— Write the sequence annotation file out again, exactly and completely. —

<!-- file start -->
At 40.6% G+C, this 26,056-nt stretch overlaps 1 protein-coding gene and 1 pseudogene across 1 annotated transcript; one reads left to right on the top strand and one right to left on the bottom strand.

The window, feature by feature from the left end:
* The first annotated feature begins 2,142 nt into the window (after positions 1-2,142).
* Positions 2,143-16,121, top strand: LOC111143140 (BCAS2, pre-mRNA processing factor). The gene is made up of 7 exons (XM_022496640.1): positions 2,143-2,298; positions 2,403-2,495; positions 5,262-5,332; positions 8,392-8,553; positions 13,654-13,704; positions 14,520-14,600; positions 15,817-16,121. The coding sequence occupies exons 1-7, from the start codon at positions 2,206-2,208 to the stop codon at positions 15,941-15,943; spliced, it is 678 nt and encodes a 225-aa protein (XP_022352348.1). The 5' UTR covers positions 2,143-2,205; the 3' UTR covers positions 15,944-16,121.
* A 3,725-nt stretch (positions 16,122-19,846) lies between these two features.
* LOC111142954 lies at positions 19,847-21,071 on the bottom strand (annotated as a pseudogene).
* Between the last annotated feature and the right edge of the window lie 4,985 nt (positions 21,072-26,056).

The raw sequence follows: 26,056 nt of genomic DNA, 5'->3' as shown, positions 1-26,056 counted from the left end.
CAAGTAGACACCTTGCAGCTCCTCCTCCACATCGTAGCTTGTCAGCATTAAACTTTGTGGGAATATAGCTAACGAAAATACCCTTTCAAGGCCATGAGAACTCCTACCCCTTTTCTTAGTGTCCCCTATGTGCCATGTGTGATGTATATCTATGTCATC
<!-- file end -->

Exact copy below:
At 40.6% G+C, this 26,056-nt stretch overlaps 1 protein-coding gene and 1 pseudogene across 1 annotated transcript; one reads left to right on the top strand and one right to left on the bottom strand.

The window, feature by feature from the left end:
* The first annotated feature begins 2,142 nt into the window (after positions 1-2,142).
* Positions 2,143-16,121, top strand: LOC111143140 (BCAS2, pre-mRNA processing factor). The gene is made up of 7 exons (XM_022496640.1): positions 2,143-2,298; positions 2,403-2,495; positions 5,262-5,332; positions 8,392-8,553; positions 13,654-13,704; positions 14,520-14,600; positions 15,817-16,121. The coding sequence occupies exons 1-7, from the start codon at positions 2,206-2,208 to the stop codon at positions 15,941-15,943; spliced, it is 678 nt and encodes a 225-aa protein (XP_022352348.1). The 5' UTR covers positions 2,143-2,205; the 3' UTR covers positions 15,944-16,121.
* A 3,725-nt stretch (positions 16,122-19,846) lies between these two features.
* LOC111142954 lies at positions 19,847-21,071 on the bottom strand (annotated as a pseudogene).
* Between the last annotated feature and the right edge of the window lie 4,985 nt (positions 21,072-26,056).

The raw sequence follows: 26,056 nt of genomic DNA, 5'->3' as shown, positions 1-26,056 counted from the left end.
CAAGTAGACACCTTGCAGCTCCTCCTCCACATCGTAGCTTGTCAGCATTAAACTTTGTGGGAATATAGCTAACGAAAATACCCTTTCAAGGCCATGAGAACTCCTACCCCTTTTCTTAGTGTCCCCTATGTGCCATGTGTGATGTATATCTATGTCATC